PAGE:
billed for the usage. Also within Microsoft Azure web site configurations we can now add DDOS settings to indicate when the underlying load balancer should throttle the requests coming
    from a particular rogue client.
  6. Malicious Insiders – the focus here is both internal, hosted and Cloud based solutions. Policies and procedures are more important within the Cloud space – what procedures does your
    provider follow? Who can access the encryption keys? where are they stored? etc.
  7. Abuse of Cloud Services – The Cloud possesses many servers, elastic scale and dynamic compute power, making it the perfect platform
    for a bot-net to spin up in and get to work. Azure limits default subscriptions to 20 cores, more are available upon request.
  8. Insufficient Due Diligence – Don’t jump into the Cloud platform without examining the offer. Many hosting providers have added the word ‘Cloud’ to the front of their names as in ‘Cloud Hosting Providers’ with the underlying process and infrastructure the same, with the same vulnerabilities.

    In this space Azure has many ratified processes that get re-certified each year with some of these processes available to military grade specification.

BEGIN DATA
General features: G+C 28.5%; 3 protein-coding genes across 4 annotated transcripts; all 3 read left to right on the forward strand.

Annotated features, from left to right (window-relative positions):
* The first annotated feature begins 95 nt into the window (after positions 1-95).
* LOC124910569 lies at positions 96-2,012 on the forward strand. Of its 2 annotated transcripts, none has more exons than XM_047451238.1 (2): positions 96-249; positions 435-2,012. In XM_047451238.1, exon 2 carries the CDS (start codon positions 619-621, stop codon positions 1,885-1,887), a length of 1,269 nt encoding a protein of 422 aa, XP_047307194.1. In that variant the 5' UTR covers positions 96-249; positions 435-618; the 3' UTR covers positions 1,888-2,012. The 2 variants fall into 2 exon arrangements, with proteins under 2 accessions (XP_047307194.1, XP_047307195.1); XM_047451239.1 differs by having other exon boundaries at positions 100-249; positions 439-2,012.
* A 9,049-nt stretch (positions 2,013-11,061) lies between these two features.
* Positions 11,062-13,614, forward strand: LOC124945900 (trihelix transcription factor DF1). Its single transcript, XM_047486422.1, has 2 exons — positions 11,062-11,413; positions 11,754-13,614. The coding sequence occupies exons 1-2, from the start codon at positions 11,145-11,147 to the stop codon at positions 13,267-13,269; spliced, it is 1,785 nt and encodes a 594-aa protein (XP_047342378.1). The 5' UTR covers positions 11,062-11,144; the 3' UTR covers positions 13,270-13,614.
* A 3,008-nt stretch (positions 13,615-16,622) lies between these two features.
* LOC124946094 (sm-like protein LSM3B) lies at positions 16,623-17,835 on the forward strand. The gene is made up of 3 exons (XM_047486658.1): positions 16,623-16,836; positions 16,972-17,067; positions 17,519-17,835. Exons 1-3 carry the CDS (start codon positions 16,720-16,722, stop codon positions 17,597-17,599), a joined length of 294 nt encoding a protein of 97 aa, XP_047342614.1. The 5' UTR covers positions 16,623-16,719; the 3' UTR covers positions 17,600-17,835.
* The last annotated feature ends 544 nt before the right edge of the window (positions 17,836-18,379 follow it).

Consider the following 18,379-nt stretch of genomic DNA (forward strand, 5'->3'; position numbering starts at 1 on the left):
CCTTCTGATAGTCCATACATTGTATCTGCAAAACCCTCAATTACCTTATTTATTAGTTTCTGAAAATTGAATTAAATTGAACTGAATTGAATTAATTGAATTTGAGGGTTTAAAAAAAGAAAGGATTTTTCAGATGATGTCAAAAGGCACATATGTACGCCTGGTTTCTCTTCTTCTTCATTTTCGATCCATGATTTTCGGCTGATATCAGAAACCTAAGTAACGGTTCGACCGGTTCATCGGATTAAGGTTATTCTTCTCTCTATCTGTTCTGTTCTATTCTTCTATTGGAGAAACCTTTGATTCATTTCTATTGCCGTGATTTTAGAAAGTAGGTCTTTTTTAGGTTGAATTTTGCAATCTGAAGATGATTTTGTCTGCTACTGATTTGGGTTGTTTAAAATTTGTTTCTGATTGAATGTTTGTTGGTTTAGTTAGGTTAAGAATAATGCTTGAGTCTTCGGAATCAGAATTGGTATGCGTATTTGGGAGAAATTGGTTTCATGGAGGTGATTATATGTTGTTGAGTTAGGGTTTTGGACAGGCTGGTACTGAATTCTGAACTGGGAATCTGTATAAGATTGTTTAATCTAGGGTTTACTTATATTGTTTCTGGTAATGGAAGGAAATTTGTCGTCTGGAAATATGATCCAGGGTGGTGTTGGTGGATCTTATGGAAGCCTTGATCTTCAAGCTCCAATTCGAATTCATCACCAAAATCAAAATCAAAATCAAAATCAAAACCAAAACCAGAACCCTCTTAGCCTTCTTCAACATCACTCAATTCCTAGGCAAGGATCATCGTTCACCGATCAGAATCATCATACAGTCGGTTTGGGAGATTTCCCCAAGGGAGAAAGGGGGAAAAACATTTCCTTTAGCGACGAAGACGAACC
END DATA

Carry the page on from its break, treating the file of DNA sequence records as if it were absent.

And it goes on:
Cloud is big business for Microsoft and getting things like this wrong would be a true achilles heel.
  9. Shared Technology Issues – as Cloud providers share underlying technologies from CPUs, Services, Storage and other services. If these are exposed then so is your platform potentially.

Talk to you soon.

Mick.

Wednesday, January 15, 2014 4:07:07 PM (AUS Eastern Daylight Time, UTC+11:00)  #    Comments [0] -
Azure | Integration | General | Other | TechTalk
# Tuesday, April 26, 2011

Hi folks, I thought I’d share something that captivated me on this rainy Easter day and that was

Visual Studio Asynchronous Programming - http://msdn.microsoft.com/en-au/vstudio/async
(you’ll need VS2010 + SP1 before you grab the CTP)
There’s a new improved compiler + an extended library for us.

Hands up who’s done async programming in either VB.NET or C#??? It’s a pain! Thread management, Main UI threads can only update certain objects, passing values between main + background threads, determining whether a thread has completed its tasks… and so on…

Basically all these ‘issues’ keep us from delving further into the world of asynchronous programming cause it very rapidly becomes complex just managing the two worlds – sync + async.

Today I was pleasantly surprised!!!

About a year ago I saw a great presentation on F# and I was amazed at how if they wanted to run a bit of code async it was simple an extra character as in:

set results = …..   <-sync

set results! = ….  <- run this async

(don’t quote me on the above, but it’s something like that – let’s call it pseudo code)